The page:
Hands-On: Samsung Valencia and its Mysterious Onboard Storage

The Samsung Valencia joins its brother, the Samsung BlackJack II, in being a simple, straightforward front-facing QWERTY messaging machine.  Well, simple except for mysterious internal storage specs. The look is updated a bit, the processor may be a bit snappier, and the keyboard looks to be a might bit easier to type on. The hardware itself is nothing to write home about, it does the job but isn't an snazzy as the BlackJack II or as svelte as the Q9h. It's straightfoward stuff that we wouldn't be ashamed to put in our pocket.  We're also moderately impressed with the custom home screen, but not so impressed that we'd choose it over the default sliding panels.

The fact that it's Tri-Band Edge, however, makes us suspect it's probably meant for pockets outside the US.

  • Windows Mobile 6.1 Standard
  • 3G, Tri-Band Edge
  • 393 MHz ST Micro 8810 Processor
  • 128MB Rom, 128MB RAM, 20GB Storage, or maybe 2GB, or maybe none.
  • 7 hours talk time
  • 320x230 QVGA screen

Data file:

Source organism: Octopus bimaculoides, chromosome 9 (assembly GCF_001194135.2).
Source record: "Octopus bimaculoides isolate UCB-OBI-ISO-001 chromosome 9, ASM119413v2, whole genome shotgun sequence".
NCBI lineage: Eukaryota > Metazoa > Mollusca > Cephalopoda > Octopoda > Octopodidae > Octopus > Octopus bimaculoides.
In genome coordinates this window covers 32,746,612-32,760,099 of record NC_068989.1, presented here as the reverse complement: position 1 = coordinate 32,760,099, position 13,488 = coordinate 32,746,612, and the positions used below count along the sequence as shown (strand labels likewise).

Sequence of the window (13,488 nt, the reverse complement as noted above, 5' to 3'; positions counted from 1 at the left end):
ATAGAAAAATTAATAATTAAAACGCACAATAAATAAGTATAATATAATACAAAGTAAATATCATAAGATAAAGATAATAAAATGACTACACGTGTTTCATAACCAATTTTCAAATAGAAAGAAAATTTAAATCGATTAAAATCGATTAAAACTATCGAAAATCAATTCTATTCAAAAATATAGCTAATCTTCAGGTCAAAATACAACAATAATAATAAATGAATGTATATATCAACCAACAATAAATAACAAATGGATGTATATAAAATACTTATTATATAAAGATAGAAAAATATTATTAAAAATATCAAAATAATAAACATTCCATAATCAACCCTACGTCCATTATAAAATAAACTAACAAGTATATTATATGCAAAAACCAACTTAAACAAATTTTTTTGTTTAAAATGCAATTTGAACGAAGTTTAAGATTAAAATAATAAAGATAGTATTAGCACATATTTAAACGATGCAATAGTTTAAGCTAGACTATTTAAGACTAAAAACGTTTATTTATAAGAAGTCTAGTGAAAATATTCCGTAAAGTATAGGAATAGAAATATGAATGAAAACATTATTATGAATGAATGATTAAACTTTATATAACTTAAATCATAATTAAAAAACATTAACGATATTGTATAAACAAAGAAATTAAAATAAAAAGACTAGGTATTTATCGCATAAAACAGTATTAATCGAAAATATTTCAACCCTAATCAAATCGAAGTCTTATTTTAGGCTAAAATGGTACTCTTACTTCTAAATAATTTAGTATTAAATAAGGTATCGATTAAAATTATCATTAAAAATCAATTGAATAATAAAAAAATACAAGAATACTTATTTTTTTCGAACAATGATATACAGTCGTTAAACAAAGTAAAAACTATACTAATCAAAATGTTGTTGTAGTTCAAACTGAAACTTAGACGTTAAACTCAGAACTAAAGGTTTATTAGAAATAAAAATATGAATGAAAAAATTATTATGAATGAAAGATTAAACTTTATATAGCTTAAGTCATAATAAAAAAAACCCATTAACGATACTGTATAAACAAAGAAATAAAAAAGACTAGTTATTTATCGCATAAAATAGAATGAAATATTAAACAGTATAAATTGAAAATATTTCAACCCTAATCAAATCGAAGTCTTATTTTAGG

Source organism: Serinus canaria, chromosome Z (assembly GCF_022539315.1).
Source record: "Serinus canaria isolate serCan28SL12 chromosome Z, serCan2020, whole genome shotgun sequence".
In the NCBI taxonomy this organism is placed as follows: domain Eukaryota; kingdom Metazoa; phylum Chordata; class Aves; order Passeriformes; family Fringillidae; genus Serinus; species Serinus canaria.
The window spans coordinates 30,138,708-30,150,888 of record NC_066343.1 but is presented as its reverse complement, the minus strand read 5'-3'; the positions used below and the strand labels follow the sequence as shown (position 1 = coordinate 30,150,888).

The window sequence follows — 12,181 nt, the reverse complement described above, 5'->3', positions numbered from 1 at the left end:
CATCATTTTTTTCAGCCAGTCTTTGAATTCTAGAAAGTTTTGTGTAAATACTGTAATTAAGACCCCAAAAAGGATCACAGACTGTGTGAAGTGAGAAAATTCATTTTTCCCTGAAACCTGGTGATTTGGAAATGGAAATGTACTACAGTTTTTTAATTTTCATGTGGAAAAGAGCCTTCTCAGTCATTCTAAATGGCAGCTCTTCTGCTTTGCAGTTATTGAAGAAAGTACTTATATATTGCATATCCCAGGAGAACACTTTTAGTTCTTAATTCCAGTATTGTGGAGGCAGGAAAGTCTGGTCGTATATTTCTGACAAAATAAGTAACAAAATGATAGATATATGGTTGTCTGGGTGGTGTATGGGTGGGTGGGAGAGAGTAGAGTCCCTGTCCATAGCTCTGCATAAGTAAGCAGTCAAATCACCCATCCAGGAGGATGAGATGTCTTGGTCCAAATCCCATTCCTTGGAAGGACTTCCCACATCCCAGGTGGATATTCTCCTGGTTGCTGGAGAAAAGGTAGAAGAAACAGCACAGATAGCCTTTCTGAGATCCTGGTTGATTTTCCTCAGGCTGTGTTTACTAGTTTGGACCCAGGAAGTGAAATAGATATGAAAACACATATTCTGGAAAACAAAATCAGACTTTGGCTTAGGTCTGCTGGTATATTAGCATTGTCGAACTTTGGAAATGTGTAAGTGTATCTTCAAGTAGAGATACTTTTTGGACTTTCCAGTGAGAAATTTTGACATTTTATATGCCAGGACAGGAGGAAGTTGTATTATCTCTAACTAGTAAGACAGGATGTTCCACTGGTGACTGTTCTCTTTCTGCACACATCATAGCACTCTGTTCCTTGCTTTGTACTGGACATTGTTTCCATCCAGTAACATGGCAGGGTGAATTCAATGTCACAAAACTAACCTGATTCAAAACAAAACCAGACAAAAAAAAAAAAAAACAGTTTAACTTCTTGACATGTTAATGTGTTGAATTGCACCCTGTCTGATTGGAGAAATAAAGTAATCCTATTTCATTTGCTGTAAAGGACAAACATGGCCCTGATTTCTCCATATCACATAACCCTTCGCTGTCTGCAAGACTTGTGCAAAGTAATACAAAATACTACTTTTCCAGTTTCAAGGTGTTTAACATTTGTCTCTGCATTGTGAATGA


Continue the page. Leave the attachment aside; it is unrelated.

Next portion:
More photos after the break, plus did you notice the reference to a mystery?  Did you notice that reference to internal storage in the spec list?  Yeah, odd.  (update: Odd enough that we're already updating the post)

Ok, so first thing's last: the card at the MS booth lists the Valencia as having 20GB of internal storage memory and sure enough, a peek at the Memory Information screen shows it's got a "Storage card" in there clocking in at 1902.7mb - which is about two GB.  They had the memory card door taped shut so I could see if there was a 2GB microSD card in there.  Suddenly the Valencia doesn't seem to humdrum now, does it?  Assuming this thing's microSD card slot is for real and it supports microSDHC, you could potentially be looking at some massive storage on this guy. Or perhaps just 2GB.  Or none at all.  Either way: spec card FAIL. (paragraph updated)

You can trust that we'll be hitting up Samsung to find out the exact details on the Valencia.  In the meantime, enjoy what you can of the photos below, quality and color compliments of Microsoft's frustrating 'mood lighting' at their booth.


Dieter Bohn